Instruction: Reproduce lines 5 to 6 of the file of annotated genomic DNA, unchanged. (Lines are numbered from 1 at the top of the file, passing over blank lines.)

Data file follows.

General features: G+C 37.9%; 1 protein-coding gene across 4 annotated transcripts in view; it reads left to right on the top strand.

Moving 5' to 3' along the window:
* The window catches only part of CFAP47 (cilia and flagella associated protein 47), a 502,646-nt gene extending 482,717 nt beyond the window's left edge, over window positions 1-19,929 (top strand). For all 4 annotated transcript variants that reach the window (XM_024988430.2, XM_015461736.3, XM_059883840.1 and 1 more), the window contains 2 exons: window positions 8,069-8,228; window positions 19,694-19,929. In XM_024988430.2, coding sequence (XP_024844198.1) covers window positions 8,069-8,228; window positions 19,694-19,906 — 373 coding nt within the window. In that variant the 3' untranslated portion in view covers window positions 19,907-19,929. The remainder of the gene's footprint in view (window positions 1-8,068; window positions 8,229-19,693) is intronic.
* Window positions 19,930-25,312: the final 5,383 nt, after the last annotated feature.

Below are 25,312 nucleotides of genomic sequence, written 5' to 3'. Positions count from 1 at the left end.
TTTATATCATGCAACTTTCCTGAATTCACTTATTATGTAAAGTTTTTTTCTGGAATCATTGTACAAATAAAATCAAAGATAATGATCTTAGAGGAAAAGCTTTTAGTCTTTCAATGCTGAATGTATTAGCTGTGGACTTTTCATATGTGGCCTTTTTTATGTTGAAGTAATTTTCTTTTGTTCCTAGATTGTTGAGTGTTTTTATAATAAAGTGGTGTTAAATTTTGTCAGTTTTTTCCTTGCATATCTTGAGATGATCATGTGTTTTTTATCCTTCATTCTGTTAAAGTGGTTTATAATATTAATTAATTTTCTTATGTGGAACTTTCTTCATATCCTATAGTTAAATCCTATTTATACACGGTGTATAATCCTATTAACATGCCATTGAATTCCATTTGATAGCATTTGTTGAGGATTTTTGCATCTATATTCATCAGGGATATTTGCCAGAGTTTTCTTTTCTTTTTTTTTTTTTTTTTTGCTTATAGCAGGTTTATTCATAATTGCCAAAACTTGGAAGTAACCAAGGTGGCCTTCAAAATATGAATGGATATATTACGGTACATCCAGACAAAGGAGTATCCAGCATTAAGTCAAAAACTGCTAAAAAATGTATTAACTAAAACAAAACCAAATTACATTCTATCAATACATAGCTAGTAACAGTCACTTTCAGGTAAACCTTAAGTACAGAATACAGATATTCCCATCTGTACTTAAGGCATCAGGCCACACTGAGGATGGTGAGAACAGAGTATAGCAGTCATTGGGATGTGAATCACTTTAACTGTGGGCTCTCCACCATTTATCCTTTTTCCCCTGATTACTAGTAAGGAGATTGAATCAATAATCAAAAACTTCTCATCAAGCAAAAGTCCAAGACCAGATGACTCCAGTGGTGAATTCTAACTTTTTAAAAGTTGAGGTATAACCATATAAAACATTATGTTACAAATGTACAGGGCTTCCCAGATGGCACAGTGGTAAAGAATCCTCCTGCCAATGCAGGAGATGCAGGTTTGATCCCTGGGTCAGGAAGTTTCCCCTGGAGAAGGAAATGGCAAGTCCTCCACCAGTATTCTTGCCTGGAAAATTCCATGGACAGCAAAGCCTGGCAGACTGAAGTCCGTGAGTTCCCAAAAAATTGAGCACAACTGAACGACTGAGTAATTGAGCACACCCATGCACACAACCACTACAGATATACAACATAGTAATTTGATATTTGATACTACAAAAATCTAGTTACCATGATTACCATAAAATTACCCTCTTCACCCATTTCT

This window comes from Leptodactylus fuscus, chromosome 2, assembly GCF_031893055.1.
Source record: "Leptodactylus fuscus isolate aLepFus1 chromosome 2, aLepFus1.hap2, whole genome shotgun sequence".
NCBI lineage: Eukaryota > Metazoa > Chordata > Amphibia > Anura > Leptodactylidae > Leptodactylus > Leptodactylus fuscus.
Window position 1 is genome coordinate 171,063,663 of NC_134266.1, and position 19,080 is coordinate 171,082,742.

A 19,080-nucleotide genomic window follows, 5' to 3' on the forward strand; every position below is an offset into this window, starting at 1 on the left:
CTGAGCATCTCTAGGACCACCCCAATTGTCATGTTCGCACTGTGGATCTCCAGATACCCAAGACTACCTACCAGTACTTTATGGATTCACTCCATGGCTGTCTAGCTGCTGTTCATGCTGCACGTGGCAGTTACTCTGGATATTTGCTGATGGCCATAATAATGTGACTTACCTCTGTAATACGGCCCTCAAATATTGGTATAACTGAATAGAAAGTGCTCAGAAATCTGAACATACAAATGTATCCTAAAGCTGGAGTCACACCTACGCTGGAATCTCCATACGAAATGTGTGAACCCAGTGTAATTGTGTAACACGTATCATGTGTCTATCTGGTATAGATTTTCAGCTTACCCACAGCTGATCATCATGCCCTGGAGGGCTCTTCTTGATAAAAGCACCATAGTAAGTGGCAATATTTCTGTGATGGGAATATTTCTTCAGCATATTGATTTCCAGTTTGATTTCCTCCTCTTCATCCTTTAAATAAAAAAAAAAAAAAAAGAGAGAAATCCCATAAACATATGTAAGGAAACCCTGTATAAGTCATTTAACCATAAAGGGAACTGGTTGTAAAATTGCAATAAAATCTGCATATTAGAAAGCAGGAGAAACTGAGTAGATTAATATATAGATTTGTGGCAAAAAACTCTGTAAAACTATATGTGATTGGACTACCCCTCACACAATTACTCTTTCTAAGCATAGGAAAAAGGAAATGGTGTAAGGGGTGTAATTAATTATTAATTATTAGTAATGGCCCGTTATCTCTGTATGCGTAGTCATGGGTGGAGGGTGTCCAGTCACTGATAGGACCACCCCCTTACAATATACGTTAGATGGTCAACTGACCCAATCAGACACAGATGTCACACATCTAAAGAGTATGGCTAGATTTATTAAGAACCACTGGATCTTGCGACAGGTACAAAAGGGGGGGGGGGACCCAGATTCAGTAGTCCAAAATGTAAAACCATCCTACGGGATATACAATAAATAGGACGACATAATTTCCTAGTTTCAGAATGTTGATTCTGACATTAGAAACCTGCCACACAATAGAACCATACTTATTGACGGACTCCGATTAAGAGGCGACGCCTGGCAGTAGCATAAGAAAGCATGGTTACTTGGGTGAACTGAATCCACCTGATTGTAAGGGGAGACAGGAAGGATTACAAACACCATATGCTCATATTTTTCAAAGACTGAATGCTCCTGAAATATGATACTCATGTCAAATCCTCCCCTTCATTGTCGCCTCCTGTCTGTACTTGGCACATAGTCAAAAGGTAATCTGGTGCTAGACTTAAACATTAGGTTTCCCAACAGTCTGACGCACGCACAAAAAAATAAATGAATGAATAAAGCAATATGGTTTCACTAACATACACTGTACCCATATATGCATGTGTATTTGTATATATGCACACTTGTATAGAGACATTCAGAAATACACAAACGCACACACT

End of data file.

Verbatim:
Below are 25,312 nucleotides of genomic sequence, written 5' to 3'. Positions count from 1 at the left end.
TTTATATCATGCAACTTTCCTGAATTCACTTATTATGTAAAGTTTTTTTCTGGAATCATTGTACAAATAAAATCAAAGATAATGATCTTAGAGGAAAAGCTTTTAGTCTTTCAATGCTGAATGTATTAGCTGTGGACTTTTCATATGTGGCCTTTTTTATGTTGAAGTAATTTTCTTTTGTTCCTAGATTGTTGAGTGTTTTTATAATAAAGTGGTGTTAAATTTTGTCAGTTTTTTCCTTGCATATCTTGAGATGATCATGTGTTTTTTATCCTTCATTCTGTTAAAGTGGTTTATAATATTAATTAATTTTCTTATGTGGAACTTTCTTCATATCCTATAGTTAAATCCTATTTATACACGGTGTATAATCCTATTAACATGCCATTGAATTCCATTTGATAGCATTTGTTGAGGATTTTTGCATCTATATTCATCAGGGATATTTGCCAGAGTTTTCTTTTCTTTTTTTTTTTTTTTTTTGCTTATAGCAGGTTTATTCATAATTGCCAAAACTTGGAAGTAACCAAGGTGGCCTTCAAAATATGAATGGATATATTACGGTACATCCAGACAAAGGAGTATCCAGCATTAAGTCAAAAACTGCTAAAAAATGTATTAACTAAAACAAAACCAAATTACATTCTATCAATACATAGCTAGTAACAGTCACTTTCAGGTAAACCTTAAGTACAGAATACAGATATTCCCATCTGTACTTAAGGCATCAGGCCACACTGAGGATGGTGAGAACAGAGTATAGCAGTCATTGGGATGTGAATCACTTTAACTGTGGGCTCTCCACCATTTATCCTTTTTCCCCTGATTACTAGTAAGGAGATTGAATCAATAATCAAAAACTTCTCATCAAGCAAAAGTCCAAGACCAGATGACTCCAGTGGTGAATTCTAACTTTTTAAAAGTTGAGGTATAACCATATAAAACATTATGTTACAAATGTACAGGGCTTCCCAGATGGCACAGTGGTAAAGAATCCTCCTGCCAATGCAGGAGATGCAGGTTTGATCCCTGGGTCAGGAAGTTTCCCCTGGAGAAGGAAATGGCAAGTCCTCCACCAGTATTCTTGCCTGGAAAATTCCATGGACAGCAAAGCCTGGCAGACTGAAGTCCGTGAGTTCCCAAAAAATTGAGCACAACTGAACGACTGAGTAATTGAGCACACCCATGCACACAACCACTACAGATATACAACATAGTAATTTGATATTTGATACTACAAAAATCTAGTTACCATGATTACCATAAAATTACCCTCTTCACCCATTTCT